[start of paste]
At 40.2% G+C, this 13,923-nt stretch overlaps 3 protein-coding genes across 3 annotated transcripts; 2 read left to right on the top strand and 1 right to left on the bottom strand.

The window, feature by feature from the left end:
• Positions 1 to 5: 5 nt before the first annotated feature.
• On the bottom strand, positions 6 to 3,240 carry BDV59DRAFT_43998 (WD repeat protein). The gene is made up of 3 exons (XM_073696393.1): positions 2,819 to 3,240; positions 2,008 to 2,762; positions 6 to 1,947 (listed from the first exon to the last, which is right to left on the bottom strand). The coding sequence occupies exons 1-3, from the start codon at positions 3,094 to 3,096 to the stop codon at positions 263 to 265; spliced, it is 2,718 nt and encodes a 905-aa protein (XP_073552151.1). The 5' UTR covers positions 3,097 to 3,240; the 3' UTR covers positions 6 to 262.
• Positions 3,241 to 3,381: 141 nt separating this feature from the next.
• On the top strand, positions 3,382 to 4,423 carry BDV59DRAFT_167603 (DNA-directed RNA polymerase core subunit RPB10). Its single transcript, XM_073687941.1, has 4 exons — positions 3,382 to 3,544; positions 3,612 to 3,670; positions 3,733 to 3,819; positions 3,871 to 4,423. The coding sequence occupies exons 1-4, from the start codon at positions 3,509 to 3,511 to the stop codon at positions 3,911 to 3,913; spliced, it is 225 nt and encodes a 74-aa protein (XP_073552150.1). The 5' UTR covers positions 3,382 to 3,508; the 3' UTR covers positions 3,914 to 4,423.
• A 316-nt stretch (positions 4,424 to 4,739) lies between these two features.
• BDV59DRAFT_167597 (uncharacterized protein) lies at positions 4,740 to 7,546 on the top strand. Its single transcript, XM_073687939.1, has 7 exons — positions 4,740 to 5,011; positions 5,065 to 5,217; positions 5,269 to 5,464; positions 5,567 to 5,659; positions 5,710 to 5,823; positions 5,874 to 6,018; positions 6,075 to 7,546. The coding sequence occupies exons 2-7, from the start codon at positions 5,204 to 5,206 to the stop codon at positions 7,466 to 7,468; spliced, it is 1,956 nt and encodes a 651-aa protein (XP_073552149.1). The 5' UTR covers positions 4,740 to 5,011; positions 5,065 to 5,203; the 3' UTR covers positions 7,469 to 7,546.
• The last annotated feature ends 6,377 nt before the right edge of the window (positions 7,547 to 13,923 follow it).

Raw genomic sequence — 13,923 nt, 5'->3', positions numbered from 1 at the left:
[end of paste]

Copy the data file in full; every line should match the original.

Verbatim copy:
At 40.2% G+C, this 13,923-nt stretch overlaps 3 protein-coding genes across 3 annotated transcripts; 2 read left to right on the top strand and 1 right to left on the bottom strand.

The window, feature by feature from the left end:
• Positions 1 to 5: 5 nt before the first annotated feature.
• On the bottom strand, positions 6 to 3,240 carry BDV59DRAFT_43998 (WD repeat protein). The gene is made up of 3 exons (XM_073696393.1): positions 2,819 to 3,240; positions 2,008 to 2,762; positions 6 to 1,947 (listed from the first exon to the last, which is right to left on the bottom strand). The coding sequence occupies exons 1-3, from the start codon at positions 3,094 to 3,096 to the stop codon at positions 263 to 265; spliced, it is 2,718 nt and encodes a 905-aa protein (XP_073552151.1). The 5' UTR covers positions 3,097 to 3,240; the 3' UTR covers positions 6 to 262.
• Positions 3,241 to 3,381: 141 nt separating this feature from the next.
• On the top strand, positions 3,382 to 4,423 carry BDV59DRAFT_167603 (DNA-directed RNA polymerase core subunit RPB10). Its single transcript, XM_073687941.1, has 4 exons — positions 3,382 to 3,544; positions 3,612 to 3,670; positions 3,733 to 3,819; positions 3,871 to 4,423. The coding sequence occupies exons 1-4, from the start codon at positions 3,509 to 3,511 to the stop codon at positions 3,911 to 3,913; spliced, it is 225 nt and encodes a 74-aa protein (XP_073552150.1). The 5' UTR covers positions 3,382 to 3,508; the 3' UTR covers positions 3,914 to 4,423.
• A 316-nt stretch (positions 4,424 to 4,739) lies between these two features.
• BDV59DRAFT_167597 (uncharacterized protein) lies at positions 4,740 to 7,546 on the top strand. Its single transcript, XM_073687939.1, has 7 exons — positions 4,740 to 5,011; positions 5,065 to 5,217; positions 5,269 to 5,464; positions 5,567 to 5,659; positions 5,710 to 5,823; positions 5,874 to 6,018; positions 6,075 to 7,546. The coding sequence occupies exons 2-7, from the start codon at positions 5,204 to 5,206 to the stop codon at positions 7,466 to 7,468; spliced, it is 1,956 nt and encodes a 651-aa protein (XP_073552149.1). The 5' UTR covers positions 4,740 to 5,011; positions 5,065 to 5,203; the 3' UTR covers positions 7,469 to 7,546.
• The last annotated feature ends 6,377 nt before the right edge of the window (positions 7,547 to 13,923 follow it).

Raw genomic sequence — 13,923 nt, 5'->3', positions numbered from 1 at the left: